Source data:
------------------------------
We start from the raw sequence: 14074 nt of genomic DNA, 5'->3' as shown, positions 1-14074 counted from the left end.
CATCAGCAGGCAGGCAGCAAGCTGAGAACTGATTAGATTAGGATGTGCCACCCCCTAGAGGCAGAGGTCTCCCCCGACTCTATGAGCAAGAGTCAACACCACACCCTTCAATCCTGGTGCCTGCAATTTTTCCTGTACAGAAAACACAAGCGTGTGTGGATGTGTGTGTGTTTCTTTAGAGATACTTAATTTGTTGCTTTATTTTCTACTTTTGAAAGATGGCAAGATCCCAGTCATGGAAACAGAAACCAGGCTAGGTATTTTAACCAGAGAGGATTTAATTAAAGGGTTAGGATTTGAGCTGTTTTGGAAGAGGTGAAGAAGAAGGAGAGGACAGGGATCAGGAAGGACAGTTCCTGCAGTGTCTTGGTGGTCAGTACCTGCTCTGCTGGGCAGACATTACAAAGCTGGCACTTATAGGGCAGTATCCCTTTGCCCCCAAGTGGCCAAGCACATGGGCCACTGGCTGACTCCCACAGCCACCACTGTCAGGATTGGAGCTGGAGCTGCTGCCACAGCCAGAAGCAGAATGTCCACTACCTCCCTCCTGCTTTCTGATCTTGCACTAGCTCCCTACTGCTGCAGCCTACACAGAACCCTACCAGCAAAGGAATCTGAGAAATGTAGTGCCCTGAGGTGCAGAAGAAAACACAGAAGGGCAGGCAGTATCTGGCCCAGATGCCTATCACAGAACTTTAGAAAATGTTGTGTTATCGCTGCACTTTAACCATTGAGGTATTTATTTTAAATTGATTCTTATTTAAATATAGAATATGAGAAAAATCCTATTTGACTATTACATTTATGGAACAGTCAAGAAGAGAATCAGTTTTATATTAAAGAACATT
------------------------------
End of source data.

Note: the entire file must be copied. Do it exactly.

We start from the raw sequence: 14074 nt of genomic DNA, 5'->3' as shown, positions 1-14074 counted from the left end.
CATCAGCAGGCAGGCAGCAAGCTGAGAACTGATTAGATTAGGATGTGCCACCCCCTAGAGGCAGAGGTCTCCCCCGACTCTATGAGCAAGAGTCAACACCACACCCTTCAATCCTGGTGCCTGCAATTTTTCCTGTACAGAAAACACAAGCGTGTGTGGATGTGTGTGTGTTTCTTTAGAGATACTTAATTTGTTGCTTTATTTTCTACTTTTGAAAGATGGCAAGATCCCAGTCATGGAAACAGAAACCAGGCTAGGTATTTTAACCAGAGAGGATTTAATTAAAGGGTTAGGATTTGAGCTGTTTTGGAAGAGGTGAAGAAGAAGGAGAGGACAGGGATCAGGAAGGACAGTTCCTGCAGTGTCTTGGTGGTCAGTACCTGCTCTGCTGGGCAGACATTACAAAGCTGGCACTTATAGGGCAGTATCCCTTTGCCCCCAAGTGGCCAAGCACATGGGCCACTGGCTGACTCCCACAGCCACCACTGTCAGGATTGGAGCTGGAGCTGCTGCCACAGCCAGAAGCAGAATGTCCACTACCTCCCTCCTGCTTTCTGATCTTGCACTAGCTCCCTACTGCTGCAGCCTACACAGAACCCTACCAGCAAAGGAATCTGAGAAATGTAGTGCCCTGAGGTGCAGAAGAAAACACAGAAGGGCAGGCAGTATCTGGCCCAGATGCCTATCACAGAACTTTAGAAAATGTTGTGTTATCGCTGCACTTTAACCATTGAGGTATTTATTTTAAATTGATTCTTATTTAAATATAGAATATGAGAAAAATCCTATTTGACTATTACATTTATGGAACAGTCAAGAAGAGAATCAGTTTTATATTAAAGAACATT